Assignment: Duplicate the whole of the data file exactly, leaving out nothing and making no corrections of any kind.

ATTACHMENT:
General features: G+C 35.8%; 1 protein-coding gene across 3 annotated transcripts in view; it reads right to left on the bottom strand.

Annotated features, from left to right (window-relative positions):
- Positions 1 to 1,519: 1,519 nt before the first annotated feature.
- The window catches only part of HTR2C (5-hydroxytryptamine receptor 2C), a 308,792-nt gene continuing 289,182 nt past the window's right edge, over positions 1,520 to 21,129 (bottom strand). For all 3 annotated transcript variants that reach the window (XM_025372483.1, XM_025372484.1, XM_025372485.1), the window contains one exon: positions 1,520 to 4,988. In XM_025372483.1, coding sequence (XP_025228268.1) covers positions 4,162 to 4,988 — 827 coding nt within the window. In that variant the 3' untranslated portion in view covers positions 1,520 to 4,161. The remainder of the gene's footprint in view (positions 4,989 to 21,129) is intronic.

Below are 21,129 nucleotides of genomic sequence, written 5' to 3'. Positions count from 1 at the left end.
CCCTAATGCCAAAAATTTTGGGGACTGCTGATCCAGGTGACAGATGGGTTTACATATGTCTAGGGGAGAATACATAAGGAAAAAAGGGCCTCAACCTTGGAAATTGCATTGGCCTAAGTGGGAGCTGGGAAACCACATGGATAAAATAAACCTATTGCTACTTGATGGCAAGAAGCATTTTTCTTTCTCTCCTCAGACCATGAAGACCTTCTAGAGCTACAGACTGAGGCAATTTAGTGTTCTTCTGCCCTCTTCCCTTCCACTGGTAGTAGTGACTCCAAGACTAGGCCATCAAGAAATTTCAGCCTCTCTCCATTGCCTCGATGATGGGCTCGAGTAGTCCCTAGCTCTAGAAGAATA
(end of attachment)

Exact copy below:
General features: G+C 35.8%; 1 protein-coding gene across 3 annotated transcripts in view; it reads right to left on the bottom strand.

Annotated features, from left to right (window-relative positions):
- Positions 1 to 1,519: 1,519 nt before the first annotated feature.
- The window catches only part of HTR2C (5-hydroxytryptamine receptor 2C), a 308,792-nt gene continuing 289,182 nt past the window's right edge, over positions 1,520 to 21,129 (bottom strand). For all 3 annotated transcript variants that reach the window (XM_025372483.1, XM_025372484.1, XM_025372485.1), the window contains one exon: positions 1,520 to 4,988. In XM_025372483.1, coding sequence (XP_025228268.1) covers positions 4,162 to 4,988 — 827 coding nt within the window. In that variant the 3' untranslated portion in view covers positions 1,520 to 4,161. The remainder of the gene's footprint in view (positions 4,989 to 21,129) is intronic.

Below are 21,129 nucleotides of genomic sequence, written 5' to 3'. Positions count from 1 at the left end.
CCCTAATGCCAAAAATTTTGGGGACTGCTGATCCAGGTGACAGATGGGTTTACATATGTCTAGGGGAGAATACATAAGGAAAAAAGGGCCTCAACCTTGGAAATTGCATTGGCCTAAGTGGGAGCTGGGAAACCACATGGATAAAATAAACCTATTGCTACTTGATGGCAAGAAGCATTTTTCTTTCTCTCCTCAGACCATGAAGACCTTCTAGAGCTACAGACTGAGGCAATTTAGTGTTCTTCTGCCCTCTTCCCTTCCACTGGTAGTAGTGACTCCAAGACTAGGCCATCAAGAAATTTCAGCCTCTCTCCATTGCCTCGATGATGGGCTCGAGTAGTCCCTAGCTCTAGAAGAATA